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Coronavirus: Why the 'motherhood penalty' has been amplified by the lockdown

Women – and in particular mothers – are disproportionately experiencing a financial burden
Women – and in particular mothers – are disproportionately experiencing financial burden of the pandemic. (Getty)

Coronavirus has affected more than our health. Around the world, millions of people have been furloughed, made redundant or lost their incomes. In the UK, one in 20 people have lost a job because of COVID-19, according to a YouGov poll. Almost one in 10 have seen their hours reduced, leaving them struggling to pay rent, bills and put food on the table.

Women – and in particular mothers – are disproportionately experiencing a financial burden. School closures, massive rates of job loss and furloughing, as well as a shift to working from home, are all affecting how parents are dividing responsibilities for paid work, housework and childcare.

We already know that women tend to automatically shoulder duties in the home, in a phenomenon coined “the second shift” by sociologist Arlie Russell Hochschild. And with much of our lives now taking place at home under the current lockdown, the problem has become amplified.


So to what extent has the pandemic exacerbated the “motherhood penalty” – and why?

To find out more about the impact of the current crisis on mothers, the Institute for Fiscal Studies and the UCL institute of education interviewed 3,500 families of two opposite-gender parents. The results showed that mothers in England are more likely than fathers to have lost their jobs during the lockdown - and were also doing more childcare and housework too.

READ MORE: Why coronavirus is fuelling an economic crisis that will hit women the hardest

The IFS-UCL study showed that mothers are 23% more likely than fathers to have lost their jobs, either temporarily or permanently, during the current crisis. Of those who were in paid work prior to the lockdown, mothers are 47% more likely than fathers to have permanently lost their job or quit.

Working mothers have also had their working hours reduced substantially, the survey found. Before COVID-19 hit, women with children did paid work for 6.3 hours of a weekday on average, which has fallen to 4.9 hours.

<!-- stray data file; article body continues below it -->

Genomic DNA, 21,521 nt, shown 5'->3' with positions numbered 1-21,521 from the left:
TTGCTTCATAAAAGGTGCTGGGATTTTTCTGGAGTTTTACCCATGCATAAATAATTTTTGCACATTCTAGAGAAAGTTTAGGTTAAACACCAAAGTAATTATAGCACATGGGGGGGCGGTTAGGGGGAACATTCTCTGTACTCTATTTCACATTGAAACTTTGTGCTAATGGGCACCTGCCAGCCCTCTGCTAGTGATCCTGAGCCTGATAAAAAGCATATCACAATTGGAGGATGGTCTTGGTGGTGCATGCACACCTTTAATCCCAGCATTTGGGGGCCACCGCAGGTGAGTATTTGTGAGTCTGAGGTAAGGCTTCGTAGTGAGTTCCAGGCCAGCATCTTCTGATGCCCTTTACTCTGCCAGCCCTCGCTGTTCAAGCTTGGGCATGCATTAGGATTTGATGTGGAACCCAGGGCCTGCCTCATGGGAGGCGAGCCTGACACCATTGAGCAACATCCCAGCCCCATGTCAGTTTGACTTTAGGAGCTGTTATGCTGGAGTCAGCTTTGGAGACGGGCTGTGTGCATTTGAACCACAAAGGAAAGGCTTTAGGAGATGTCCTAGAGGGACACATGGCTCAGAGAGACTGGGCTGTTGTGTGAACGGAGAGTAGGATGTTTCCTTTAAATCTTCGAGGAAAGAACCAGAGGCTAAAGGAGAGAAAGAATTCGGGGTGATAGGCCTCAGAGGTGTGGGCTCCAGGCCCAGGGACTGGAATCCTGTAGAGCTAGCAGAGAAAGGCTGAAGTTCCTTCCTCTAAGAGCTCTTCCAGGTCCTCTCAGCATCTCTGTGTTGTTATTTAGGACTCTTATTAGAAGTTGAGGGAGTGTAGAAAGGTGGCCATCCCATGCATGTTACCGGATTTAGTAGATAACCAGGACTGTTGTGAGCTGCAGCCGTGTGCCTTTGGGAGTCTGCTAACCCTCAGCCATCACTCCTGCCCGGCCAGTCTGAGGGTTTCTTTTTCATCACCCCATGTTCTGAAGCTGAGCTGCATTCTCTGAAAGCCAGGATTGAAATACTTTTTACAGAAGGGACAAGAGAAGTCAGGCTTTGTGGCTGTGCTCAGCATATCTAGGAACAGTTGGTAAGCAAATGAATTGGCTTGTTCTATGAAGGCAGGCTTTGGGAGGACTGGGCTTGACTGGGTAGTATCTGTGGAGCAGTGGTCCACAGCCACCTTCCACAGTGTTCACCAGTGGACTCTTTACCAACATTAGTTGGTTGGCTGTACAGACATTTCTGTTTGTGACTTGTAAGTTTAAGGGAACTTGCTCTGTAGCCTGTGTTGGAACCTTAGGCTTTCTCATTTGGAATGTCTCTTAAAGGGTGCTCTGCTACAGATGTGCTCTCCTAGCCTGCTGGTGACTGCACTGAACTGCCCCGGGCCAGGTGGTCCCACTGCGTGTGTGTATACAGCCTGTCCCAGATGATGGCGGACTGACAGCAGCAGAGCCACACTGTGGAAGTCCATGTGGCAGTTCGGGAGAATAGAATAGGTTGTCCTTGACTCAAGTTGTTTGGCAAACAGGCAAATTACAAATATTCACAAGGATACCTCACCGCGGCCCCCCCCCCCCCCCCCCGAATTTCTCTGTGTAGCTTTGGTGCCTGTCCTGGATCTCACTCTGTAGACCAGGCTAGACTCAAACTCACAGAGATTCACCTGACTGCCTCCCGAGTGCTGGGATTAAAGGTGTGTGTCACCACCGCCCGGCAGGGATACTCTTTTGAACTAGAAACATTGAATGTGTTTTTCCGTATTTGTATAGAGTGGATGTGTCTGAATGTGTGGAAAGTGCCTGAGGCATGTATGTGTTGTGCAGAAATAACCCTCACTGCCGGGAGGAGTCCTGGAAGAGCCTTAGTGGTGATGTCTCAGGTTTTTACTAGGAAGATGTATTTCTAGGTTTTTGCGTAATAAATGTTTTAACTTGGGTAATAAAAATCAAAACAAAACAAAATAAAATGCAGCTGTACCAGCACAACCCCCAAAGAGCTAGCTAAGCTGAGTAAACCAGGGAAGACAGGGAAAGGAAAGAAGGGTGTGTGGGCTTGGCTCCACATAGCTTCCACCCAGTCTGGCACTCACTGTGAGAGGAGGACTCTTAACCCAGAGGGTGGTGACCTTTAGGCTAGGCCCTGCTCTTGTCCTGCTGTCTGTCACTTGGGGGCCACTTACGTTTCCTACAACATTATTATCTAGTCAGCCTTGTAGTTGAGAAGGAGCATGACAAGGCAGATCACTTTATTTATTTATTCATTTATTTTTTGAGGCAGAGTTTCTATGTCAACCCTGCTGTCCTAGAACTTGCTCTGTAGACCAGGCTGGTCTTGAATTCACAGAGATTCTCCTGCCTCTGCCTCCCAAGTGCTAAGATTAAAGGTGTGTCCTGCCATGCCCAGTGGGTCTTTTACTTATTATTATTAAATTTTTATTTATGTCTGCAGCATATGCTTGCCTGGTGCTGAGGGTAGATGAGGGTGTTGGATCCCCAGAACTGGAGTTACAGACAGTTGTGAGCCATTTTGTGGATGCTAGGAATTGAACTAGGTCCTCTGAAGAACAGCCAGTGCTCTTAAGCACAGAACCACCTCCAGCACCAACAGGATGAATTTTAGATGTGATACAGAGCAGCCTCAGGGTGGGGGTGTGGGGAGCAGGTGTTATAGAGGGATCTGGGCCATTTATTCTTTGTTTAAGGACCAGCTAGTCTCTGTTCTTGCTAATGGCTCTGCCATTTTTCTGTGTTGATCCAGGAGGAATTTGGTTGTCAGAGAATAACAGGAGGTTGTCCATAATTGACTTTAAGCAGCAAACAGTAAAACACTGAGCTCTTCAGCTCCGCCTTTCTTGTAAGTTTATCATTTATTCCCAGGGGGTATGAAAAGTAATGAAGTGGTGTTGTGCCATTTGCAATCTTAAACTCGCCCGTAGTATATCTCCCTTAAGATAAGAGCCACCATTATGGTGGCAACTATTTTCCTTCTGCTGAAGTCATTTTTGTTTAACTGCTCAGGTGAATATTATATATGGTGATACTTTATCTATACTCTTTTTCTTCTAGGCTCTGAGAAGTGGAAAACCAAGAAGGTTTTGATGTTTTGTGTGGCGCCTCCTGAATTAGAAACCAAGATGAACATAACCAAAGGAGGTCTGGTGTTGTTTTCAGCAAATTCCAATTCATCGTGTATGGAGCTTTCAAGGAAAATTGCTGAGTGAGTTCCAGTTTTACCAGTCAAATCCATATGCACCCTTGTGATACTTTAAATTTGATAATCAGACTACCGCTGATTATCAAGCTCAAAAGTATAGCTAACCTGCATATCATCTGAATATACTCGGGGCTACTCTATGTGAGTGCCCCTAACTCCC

"Mothers are more likely than fathers to have moved out of paid work since the start of lockdown. They have reduced their working hours more than fathers even if they are still working and they experience more interruptions while they work from home than fathers, particularly due to caring for children,” said Alison Andrew, a senior research economist at IFS.

“Together these factors mean that mothers now are only doing a third of the uninterrupted paid-work hours that fathers are. A risk is that the lockdown leads to a further increase in the gender wage gap.”

Among those doing paid work at home, the IFS-UCL survey showed, mothers are more likely than fathers to be spending their work hours trying to care for children. The mothers interviewed were looking after children for an average of 10.3 hours a day – 2.3 hours more than fathers – and doing housework for 1.7 more hours than fathers.

READ MORE: Why it’s normal to feel irritable when working from home under lockdown

In families where the father had stopped work while his partner continued, on average they did the same amount of household work – while the woman did an average of five hours of paid work a day.

The systematic disadvantages mothers face in pay and career prospects exist because of enduring gender stereotypes, many economists and sociologists argue. Despite public policy efforts to encourage shared parental leave, women are still being left behind in the workplace – and the current crisis is widening the equality gap further.

The economic fallout of the crisis is taking an emotional toll on women, too. According to recent research by Ipsos MORI and The Fawcett Society, six out of ten women are finding it harder to stay positive day-to-day, compared with 47% of men. When asked in March whether they thought the economic conditions of the country will improve or get worse, women were much more likely to think conditions would get worse than men.

“Women are bearing the brunt of the emotional and financial fall out. Government needs to take a gendered approach as we lift the lockdown and begin to turn our attention to how we emerge from this crisis,” said Sam Smethers, chief executive of the Fawcett Society. “One thing is certain, an economy which leaves women and girls behind will fail to recover at all.”